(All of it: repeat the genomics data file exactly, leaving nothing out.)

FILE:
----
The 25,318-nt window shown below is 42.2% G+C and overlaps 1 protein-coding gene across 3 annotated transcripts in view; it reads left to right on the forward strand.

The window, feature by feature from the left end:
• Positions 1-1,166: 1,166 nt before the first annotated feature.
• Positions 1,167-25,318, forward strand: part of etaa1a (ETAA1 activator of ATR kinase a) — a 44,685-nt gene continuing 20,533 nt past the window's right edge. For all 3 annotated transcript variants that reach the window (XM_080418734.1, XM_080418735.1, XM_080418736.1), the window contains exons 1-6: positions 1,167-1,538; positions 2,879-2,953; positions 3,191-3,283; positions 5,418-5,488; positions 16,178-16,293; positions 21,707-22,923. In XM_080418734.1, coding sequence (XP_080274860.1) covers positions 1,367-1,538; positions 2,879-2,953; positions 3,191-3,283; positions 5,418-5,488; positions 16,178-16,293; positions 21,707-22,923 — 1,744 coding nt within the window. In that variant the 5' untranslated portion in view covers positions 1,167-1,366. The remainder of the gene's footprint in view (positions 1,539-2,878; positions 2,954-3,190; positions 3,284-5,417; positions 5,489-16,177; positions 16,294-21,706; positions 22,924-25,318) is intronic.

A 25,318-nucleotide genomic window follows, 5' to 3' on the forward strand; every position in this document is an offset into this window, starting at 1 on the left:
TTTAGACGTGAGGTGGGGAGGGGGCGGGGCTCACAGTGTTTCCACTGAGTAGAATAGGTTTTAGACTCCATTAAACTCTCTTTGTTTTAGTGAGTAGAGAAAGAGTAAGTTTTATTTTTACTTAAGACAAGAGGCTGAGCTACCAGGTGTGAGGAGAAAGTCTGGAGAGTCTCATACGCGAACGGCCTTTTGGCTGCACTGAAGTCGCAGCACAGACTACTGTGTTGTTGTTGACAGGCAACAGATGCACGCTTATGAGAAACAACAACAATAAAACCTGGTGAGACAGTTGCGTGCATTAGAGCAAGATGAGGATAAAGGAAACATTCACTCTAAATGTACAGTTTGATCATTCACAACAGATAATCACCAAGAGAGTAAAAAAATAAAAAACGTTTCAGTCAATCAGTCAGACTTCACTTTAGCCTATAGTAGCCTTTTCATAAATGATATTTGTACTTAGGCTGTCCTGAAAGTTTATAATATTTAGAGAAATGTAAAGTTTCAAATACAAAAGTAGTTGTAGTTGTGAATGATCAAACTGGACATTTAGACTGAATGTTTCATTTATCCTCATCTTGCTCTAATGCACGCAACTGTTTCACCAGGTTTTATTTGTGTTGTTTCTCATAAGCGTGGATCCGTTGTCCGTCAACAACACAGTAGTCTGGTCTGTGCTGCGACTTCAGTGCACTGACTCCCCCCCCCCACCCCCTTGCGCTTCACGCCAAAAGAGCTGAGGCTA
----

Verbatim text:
The 25,318-nt window shown below is 42.2% G+C and overlaps 1 protein-coding gene across 3 annotated transcripts in view; it reads left to right on the forward strand.

The window, feature by feature from the left end:
• Positions 1-1,166: 1,166 nt before the first annotated feature.
• Positions 1,167-25,318, forward strand: part of etaa1a (ETAA1 activator of ATR kinase a) — a 44,685-nt gene continuing 20,533 nt past the window's right edge. For all 3 annotated transcript variants that reach the window (XM_080418734.1, XM_080418735.1, XM_080418736.1), the window contains exons 1-6: positions 1,167-1,538; positions 2,879-2,953; positions 3,191-3,283; positions 5,418-5,488; positions 16,178-16,293; positions 21,707-22,923. In XM_080418734.1, coding sequence (XP_080274860.1) covers positions 1,367-1,538; positions 2,879-2,953; positions 3,191-3,283; positions 5,418-5,488; positions 16,178-16,293; positions 21,707-22,923 — 1,744 coding nt within the window. In that variant the 5' untranslated portion in view covers positions 1,167-1,366. The remainder of the gene's footprint in view (positions 1,539-2,878; positions 2,954-3,190; positions 3,284-5,417; positions 5,489-16,177; positions 16,294-21,706; positions 22,924-25,318) is intronic.

A 25,318-nucleotide genomic window follows, 5' to 3' on the forward strand; every position in this document is an offset into this window, starting at 1 on the left:
TTTAGACGTGAGGTGGGGAGGGGGCGGGGCTCACAGTGTTTCCACTGAGTAGAATAGGTTTTAGACTCCATTAAACTCTCTTTGTTTTAGTGAGTAGAGAAAGAGTAAGTTTTATTTTTACTTAAGACAAGAGGCTGAGCTACCAGGTGTGAGGAGAAAGTCTGGAGAGTCTCATACGCGAACGGCCTTTTGGCTGCACTGAAGTCGCAGCACAGACTACTGTGTTGTTGTTGACAGGCAACAGATGCACGCTTATGAGAAACAACAACAATAAAACCTGGTGAGACAGTTGCGTGCATTAGAGCAAGATGAGGATAAAGGAAACATTCACTCTAAATGTACAGTTTGATCATTCACAACAGATAATCACCAAGAGAGTAAAAAAATAAAAAACGTTTCAGTCAATCAGTCAGACTTCACTTTAGCCTATAGTAGCCTTTTCATAAATGATATTTGTACTTAGGCTGTCCTGAAAGTTTATAATATTTAGAGAAATGTAAAGTTTCAAATACAAAAGTAGTTGTAGTTGTGAATGATCAAACTGGACATTTAGACTGAATGTTTCATTTATCCTCATCTTGCTCTAATGCACGCAACTGTTTCACCAGGTTTTATTTGTGTTGTTTCTCATAAGCGTGGATCCGTTGTCCGTCAACAACACAGTAGTCTGGTCTGTGCTGCGACTTCAGTGCACTGACTCCCCCCCCCCACCCCCTTGCGCTTCACGCCAAAAGAGCTGAGGCTA